Ruby is one of the rarest of the better-known gemstones, far rarer than Diamonds, and for this reason is one of the most expensive.
Mozambique Ruby & Diamond 18K Yellow Gold Ring
History of Ruby
Ruby, whose name is derived from the Latin ‘ruber,’ meaning red, is the birthstone for July. Ruby’s intense crimson colours have mystified, entranced and romanced since it was first found over 2,500 years ago. Sri Lankan Rubies may have been available to the Greeks and Romans as early as 480 BC. Ruby was once known to the ancient Indians as 'ratnaraj', the king of gems, they believed Rubies could endow a long life.
Composition of Ruby
Ruby is among Diamond, Emerald and Sapphire as being one of the most well-known gemstones. Ruby and Sapphire are colour varieties of the mineral Corundum (crystalline aluminium oxide). Corundum produces 'other coloured' gemstones, meaning that trace amounts of elements such as chromium, iron and titanium as well as colour centres are responsible for producing its rainbow of colours. Corundum's reds are called 'Ruby' and its other colours are called 'Sapphire'. The red colour found in Ruby is due to the chrome and the brown hue to iron.
Properties of Ruby
Tanzanian Ruby, also know as Songea Ruby, is from a deposit just outside the town of Songea in Tanzania that was only discovered in 1992.
When it comes to Ruby, the intensity and purity of its signature reds are where the value lies. Ruby's 'pure' reds seldom exist, as it is a diochroic (two-coloured) gemstone. Even the 'finest' Ruby will still only be around 80 percent pure red, with secondary splashes of orange, pink, purple and violet. While a gemstone's colours should ideally remain beautiful in any light source, Rubies usually look their best when viewed outdoors in natural light or under incandescent lights.
While both Ruby and Sapphires are classed as Type II gemstones (gems that typically grow with some minor inclusions in nature that may be eye-visible), Rubies are usually more included and smaller. While an eye-clean clarity is desirable, just remember that perfection in nature is a scarce commodity indeed; an eye-clean Ruby is extremely rare.
Rubies are available in a huge array of shapes and cuts with ovals being the most common. It is also cut 'en cabochon', not only for its star varieties, but also for examples whose clarity makes them unsuitable for faceting.
Source of Ruby
Sri Lanka may be the oldest source, the 'classic' origin for Ruby is the Mogok Valley in north-central Burma. Today, Ruby is also mined at Möng Hsu in Burma's northeast. Burma is still regarded as the world's finest source because of its Ruby's classic colours and transparency. Other sources for Ruby include Afghanistan, Cambodia, China, India, Kenya, Madagascar, Mozambique, Pakistan, Sri Lanka, Tanzania, Thailand and Vietnam.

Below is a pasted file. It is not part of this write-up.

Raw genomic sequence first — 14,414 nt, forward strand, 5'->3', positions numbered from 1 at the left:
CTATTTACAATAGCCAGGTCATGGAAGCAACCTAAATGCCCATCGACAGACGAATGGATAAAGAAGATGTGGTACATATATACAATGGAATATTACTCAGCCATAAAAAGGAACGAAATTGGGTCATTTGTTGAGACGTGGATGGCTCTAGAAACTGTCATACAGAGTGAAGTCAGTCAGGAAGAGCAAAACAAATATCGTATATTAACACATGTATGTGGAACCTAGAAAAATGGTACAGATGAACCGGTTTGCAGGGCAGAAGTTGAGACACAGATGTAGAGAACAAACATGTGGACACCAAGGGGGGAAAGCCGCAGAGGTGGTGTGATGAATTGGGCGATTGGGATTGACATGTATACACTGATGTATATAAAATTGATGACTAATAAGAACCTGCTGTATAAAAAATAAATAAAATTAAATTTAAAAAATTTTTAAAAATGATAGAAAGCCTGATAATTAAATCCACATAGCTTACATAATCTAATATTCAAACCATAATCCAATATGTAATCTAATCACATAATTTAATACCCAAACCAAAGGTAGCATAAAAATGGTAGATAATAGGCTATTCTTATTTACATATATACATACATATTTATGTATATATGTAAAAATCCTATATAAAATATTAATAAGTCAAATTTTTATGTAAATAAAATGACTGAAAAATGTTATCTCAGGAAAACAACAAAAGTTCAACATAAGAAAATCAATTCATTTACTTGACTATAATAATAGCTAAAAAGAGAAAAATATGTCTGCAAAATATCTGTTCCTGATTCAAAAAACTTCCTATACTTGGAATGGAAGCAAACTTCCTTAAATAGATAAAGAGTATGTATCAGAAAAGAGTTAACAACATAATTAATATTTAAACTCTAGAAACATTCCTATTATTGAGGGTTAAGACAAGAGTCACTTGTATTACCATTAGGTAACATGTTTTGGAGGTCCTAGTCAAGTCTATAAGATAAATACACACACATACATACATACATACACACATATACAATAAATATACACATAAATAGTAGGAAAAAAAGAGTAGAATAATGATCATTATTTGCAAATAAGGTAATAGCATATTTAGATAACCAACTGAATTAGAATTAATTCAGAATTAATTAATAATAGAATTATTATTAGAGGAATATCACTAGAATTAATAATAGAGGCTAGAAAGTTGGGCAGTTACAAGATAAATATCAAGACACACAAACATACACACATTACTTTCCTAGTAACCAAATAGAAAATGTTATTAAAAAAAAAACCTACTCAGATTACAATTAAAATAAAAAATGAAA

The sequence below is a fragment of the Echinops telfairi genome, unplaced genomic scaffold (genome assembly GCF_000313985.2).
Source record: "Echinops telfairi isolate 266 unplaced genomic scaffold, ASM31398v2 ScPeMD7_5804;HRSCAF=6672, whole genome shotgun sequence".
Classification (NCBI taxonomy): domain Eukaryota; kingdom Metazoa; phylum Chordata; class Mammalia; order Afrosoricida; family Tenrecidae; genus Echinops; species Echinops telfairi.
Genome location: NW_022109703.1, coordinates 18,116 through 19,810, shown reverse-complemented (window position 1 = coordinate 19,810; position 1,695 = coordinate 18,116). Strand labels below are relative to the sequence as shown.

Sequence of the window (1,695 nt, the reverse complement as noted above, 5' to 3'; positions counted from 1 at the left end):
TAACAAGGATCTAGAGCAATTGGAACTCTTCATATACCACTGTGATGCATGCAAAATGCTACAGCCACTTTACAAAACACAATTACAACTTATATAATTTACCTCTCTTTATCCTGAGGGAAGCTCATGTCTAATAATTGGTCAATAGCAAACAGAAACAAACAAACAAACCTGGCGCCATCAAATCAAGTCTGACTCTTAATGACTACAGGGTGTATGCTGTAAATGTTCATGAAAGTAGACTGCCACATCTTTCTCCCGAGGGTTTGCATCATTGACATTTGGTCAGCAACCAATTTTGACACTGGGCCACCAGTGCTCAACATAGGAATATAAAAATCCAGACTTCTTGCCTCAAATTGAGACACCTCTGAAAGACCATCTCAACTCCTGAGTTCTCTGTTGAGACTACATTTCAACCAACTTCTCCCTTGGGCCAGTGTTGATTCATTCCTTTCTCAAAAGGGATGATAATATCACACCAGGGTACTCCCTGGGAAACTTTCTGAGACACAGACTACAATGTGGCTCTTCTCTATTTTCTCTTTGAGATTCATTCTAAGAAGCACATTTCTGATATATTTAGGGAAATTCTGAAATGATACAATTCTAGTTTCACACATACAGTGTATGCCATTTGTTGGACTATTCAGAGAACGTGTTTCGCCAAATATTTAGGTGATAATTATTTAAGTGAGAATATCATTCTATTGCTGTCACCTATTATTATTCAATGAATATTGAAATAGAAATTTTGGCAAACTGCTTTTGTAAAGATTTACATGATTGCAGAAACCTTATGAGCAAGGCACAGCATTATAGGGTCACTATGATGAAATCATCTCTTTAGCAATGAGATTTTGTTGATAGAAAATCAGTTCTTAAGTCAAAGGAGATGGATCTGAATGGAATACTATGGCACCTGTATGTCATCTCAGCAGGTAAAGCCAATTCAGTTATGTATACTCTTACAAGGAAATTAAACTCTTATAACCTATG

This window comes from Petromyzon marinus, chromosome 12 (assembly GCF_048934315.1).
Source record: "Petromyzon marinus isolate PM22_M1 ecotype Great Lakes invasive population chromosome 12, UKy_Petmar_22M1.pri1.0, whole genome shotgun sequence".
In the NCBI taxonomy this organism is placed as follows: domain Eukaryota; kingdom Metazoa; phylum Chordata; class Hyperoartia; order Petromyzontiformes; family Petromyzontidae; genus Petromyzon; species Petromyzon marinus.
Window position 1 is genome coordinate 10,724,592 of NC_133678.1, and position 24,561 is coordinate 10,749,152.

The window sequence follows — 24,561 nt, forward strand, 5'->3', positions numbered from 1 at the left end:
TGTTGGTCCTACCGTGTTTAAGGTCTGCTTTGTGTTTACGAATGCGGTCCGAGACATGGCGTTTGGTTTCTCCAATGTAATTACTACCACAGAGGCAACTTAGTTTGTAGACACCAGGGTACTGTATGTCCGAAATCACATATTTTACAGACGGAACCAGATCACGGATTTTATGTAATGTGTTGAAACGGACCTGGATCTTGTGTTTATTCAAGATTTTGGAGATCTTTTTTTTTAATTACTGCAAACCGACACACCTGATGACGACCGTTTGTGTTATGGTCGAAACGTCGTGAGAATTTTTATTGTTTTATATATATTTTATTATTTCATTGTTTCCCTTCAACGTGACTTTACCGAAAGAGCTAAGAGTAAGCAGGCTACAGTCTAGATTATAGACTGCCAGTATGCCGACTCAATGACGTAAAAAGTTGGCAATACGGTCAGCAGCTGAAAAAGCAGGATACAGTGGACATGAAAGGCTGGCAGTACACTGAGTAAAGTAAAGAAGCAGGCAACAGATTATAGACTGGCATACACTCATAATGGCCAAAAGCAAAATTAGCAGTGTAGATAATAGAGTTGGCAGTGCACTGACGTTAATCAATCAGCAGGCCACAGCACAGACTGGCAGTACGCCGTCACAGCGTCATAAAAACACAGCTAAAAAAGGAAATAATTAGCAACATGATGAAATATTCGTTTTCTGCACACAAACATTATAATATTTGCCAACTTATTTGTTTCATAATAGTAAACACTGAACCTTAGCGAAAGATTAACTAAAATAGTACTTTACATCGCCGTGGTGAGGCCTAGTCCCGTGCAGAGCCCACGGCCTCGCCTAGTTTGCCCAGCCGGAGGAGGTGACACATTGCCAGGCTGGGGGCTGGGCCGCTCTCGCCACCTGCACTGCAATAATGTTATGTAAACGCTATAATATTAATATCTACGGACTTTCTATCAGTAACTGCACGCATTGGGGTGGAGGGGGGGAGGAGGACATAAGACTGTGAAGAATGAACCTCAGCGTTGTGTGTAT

Noble Red Spinel
Noble Red Spinel
Spinel derives its name from either the Latin 'spina' (thorn), for its characteristic octahedral crystals or the Greek 'spintharis' (spark), in reference to its bright red hues. This is despite the fact that Spinel actually occurs in a plethora of colours, including blue, orange, pink, purple and red. While Red Spinel was recognised as a separate gem species in 1587 and scientifically distinguishable from Ruby since 1783, it continued to be confused with Ruby until the 19th century. Confused due to the proximity of their deposits and trace amounts of chromium, Noble Red Spinel and Ruby are actually fairly easy to tell apart. Spinel is singly refractive, while Ruby is doubly refractive. While highly saturated pure reds with good transparency are the benchmark. Good cutting that accentuates its inherent brilliance is also an important value consideration. While Spinels are Type II gemstones, meaning they typically occur with some minor inclusions that may be eye-visible, the standard is eye-clean, except in lighter colours or in larger gems. Usually cleaner than Ruby, Spinel is also rarer and more affordable; all things being equal, a Noble Red Spinel will cost much less than a similar quality Ruby. One of the gem industry's best kept secrets, this beautiful gemstone's public recognition and marketing impact is limited by its low production. Sources include Burma (Mogok), Madagascar, Sri Lanka, Tajikistan, Tanzania and Vietnam.
Due to an optical special effect called 'asterism' or the 'star effect', parallel needle-like inclusions create a reflected luminous star of light that moves across the gemstone. For Corundum, reflections from a whole host of tiny rutile needle inclusions, also known as silk, cause their stars. A unique and rare gemmological phenomenon, Star Rubies were sometimes known as 'the three swords' in Europe, due to their alleged ability to banish evil, bring good luck and help find a good spouse. All star gems are dependent on a gem being cut 'en cabochon' (cut in convex form and highly polished, but not faceted). While asterism is most visible in a direct, single beam of light, a well-cut star gemstone has a distinct star whose rays are straight and equidistant. The norm is a six-rayed star, but 12-rayed stars also occasionally occur. In Star Ruby, the distinctiveness, intensity and transparency of the red body colour are also important value considerations. While the gem gravels of Sri Lanka are the world's 'classic' source, having supplied this gemstone for over 2,000 years, other modern sources include Burma, India, Madagascar and Mozambique.